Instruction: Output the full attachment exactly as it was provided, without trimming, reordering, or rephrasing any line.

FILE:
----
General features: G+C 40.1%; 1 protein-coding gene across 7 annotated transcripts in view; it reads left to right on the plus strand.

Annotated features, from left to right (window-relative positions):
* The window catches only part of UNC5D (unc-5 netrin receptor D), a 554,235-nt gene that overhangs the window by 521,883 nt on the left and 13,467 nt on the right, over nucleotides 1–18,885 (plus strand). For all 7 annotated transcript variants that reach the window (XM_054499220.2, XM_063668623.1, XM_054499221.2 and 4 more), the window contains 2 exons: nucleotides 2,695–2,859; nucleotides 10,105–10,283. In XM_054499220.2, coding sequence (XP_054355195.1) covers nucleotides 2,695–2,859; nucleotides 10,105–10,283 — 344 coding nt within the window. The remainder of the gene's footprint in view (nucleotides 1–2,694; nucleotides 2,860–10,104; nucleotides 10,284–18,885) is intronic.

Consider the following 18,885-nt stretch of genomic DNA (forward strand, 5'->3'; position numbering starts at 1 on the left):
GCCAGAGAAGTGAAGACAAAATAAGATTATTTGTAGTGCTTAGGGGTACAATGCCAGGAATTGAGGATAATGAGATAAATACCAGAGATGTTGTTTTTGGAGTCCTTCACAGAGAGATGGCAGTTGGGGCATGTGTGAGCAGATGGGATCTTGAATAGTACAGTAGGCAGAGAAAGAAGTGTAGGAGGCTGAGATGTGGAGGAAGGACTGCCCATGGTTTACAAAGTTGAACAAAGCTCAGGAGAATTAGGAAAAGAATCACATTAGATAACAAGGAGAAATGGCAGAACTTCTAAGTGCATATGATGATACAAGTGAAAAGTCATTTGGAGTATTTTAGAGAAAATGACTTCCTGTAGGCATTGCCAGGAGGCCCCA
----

General features: G+C 40.1%; 1 protein-coding gene across 7 annotated transcripts in view; it reads left to right on the plus strand.

Annotated features, from left to right (window-relative positions):
* The window catches only part of UNC5D (unc-5 netrin receptor D), a 554,235-nt gene that overhangs the window by 521,883 nt on the left and 13,467 nt on the right, over nucleotides 1–18,885 (plus strand). For all 7 annotated transcript variants that reach the window (XM_054499220.2, XM_063668623.1, XM_054499221.2 and 4 more), the window contains 2 exons: nucleotides 2,695–2,859; nucleotides 10,105–10,283. In XM_054499220.2, coding sequence (XP_054355195.1) covers nucleotides 2,695–2,859; nucleotides 10,105–10,283 — 344 coding nt within the window. The remainder of the gene's footprint in view (nucleotides 1–2,694; nucleotides 2,860–10,104; nucleotides 10,284–18,885) is intronic.

Consider the following 18,885-nt stretch of genomic DNA (forward strand, 5'->3'; position numbering starts at 1 on the left):
GCCAGAGAAGTGAAGACAAAATAAGATTATTTGTAGTGCTTAGGGGTACAATGCCAGGAATTGAGGATAATGAGATAAATACCAGAGATGTTGTTTTTGGAGTCCTTCACAGAGAGATGGCAGTTGGGGCATGTGTGAGCAGATGGGATCTTGAATAGTACAGTAGGCAGAGAAAGAAGTGTAGGAGGCTGAGATGTGGAGGAAGGACTGCCCATGGTTTACAAAGTTGAACAAAGCTCAGGAGAATTAGGAAAAGAATCACATTAGATAACAAGGAGAAATGGCAGAACTTCTAAGTGCATATGATGATACAAGTGAAAAGTCATTTGGAGTATTTTAGAGAAAATGACTTCCTGTAGGCATTGCCAGGAGGCCCCA